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Editor's Correspondence |

Hypertension in Acute Stroke—Reply

Andrea Semplicini, MD; Michelangelo Sartori, MD
Arch Intern Med. 2003;163(21):2652. doi:10.1001/archinte.163.21.2651.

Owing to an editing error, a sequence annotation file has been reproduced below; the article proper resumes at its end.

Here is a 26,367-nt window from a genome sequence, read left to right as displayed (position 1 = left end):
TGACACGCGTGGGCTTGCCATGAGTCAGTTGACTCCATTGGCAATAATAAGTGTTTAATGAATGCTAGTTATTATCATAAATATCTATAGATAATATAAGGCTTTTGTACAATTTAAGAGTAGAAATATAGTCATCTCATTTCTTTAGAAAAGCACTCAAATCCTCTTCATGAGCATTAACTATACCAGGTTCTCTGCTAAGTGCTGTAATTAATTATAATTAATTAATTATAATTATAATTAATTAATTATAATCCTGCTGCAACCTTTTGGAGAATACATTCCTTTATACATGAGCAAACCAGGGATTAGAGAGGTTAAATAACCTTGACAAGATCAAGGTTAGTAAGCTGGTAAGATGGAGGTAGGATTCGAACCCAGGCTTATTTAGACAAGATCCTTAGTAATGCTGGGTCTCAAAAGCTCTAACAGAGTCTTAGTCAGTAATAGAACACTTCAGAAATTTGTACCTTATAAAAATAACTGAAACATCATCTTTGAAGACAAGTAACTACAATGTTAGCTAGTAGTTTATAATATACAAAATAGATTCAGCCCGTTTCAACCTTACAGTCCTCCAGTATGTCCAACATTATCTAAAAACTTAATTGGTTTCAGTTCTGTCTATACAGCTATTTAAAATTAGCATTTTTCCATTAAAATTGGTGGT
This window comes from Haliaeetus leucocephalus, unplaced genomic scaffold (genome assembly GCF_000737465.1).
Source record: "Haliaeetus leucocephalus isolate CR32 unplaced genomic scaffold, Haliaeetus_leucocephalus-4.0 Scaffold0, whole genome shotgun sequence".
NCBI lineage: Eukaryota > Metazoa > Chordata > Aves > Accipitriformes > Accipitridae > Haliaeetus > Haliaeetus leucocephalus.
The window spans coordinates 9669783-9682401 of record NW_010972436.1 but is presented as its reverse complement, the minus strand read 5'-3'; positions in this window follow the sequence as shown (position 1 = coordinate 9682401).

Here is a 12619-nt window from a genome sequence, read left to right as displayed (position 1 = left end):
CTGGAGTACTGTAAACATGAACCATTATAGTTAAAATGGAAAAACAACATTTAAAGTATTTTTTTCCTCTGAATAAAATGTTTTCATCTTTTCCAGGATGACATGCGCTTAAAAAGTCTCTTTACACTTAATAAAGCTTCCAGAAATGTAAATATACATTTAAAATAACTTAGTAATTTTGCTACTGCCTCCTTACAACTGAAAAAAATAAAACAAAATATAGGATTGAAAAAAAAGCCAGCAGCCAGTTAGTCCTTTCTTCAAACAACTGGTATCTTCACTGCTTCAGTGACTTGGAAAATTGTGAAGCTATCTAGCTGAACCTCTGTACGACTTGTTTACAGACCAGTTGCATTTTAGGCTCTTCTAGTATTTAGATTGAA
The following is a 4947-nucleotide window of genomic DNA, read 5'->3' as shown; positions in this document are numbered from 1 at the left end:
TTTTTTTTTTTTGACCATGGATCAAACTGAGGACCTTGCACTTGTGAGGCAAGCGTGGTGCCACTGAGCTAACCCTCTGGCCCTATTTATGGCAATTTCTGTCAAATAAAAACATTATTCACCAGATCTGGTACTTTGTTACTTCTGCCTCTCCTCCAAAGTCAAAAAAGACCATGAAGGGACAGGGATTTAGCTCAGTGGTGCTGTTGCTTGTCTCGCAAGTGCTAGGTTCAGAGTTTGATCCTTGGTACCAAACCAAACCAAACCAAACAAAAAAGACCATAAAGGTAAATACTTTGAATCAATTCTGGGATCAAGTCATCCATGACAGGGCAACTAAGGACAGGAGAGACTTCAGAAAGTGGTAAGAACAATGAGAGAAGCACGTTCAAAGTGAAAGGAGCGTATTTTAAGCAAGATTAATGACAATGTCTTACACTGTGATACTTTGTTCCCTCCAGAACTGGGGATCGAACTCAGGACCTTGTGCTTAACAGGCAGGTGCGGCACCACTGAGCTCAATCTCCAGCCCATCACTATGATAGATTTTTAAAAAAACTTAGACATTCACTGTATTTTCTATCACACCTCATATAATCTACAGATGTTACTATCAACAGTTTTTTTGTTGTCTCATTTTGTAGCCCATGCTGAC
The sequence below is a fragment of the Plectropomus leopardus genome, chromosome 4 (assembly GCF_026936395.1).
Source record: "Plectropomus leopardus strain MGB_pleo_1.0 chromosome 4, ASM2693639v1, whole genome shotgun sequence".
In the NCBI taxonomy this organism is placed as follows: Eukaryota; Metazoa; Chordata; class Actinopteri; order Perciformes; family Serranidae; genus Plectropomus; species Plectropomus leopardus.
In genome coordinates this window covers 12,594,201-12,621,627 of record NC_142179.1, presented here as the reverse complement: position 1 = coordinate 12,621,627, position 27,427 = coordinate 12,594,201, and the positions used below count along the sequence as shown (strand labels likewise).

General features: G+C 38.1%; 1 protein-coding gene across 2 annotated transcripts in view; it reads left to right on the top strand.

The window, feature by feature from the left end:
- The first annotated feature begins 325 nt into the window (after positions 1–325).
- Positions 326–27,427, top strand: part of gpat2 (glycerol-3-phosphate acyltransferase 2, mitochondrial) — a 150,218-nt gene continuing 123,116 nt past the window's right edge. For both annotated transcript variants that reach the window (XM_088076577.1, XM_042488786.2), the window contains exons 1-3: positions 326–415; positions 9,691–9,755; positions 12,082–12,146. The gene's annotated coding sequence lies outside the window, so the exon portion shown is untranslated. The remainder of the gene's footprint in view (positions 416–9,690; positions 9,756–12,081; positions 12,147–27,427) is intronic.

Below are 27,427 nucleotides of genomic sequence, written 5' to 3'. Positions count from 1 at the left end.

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We were pleased to read that Dr Christensen could reproduce our recently published results1 in her cohort of patients with stroke. In fact, she published that within the first hours after stroke, the blood pressure is significantly higher in patients with mild to moderate cerebral infarction than in patients with severe cerebral infarction.2 The blood pressure fell more in the former than in the latter, and a few hours later the difference disappeared. In her correspondence, she adds that the proportion of patients with lacunar infarction is much larger among the former than among the latter (38.2% vs 6.8%), confirming our data showing that patients with lacunar infarction had a mild stroke and a marked blood pressure elevation. Accordingly, a large proportion of her patients with severe ischemic stroke may have had cardioembolic or atherosclerotic stroke and a lower blood pressure during the first hours after admission, again in agreement with our data.

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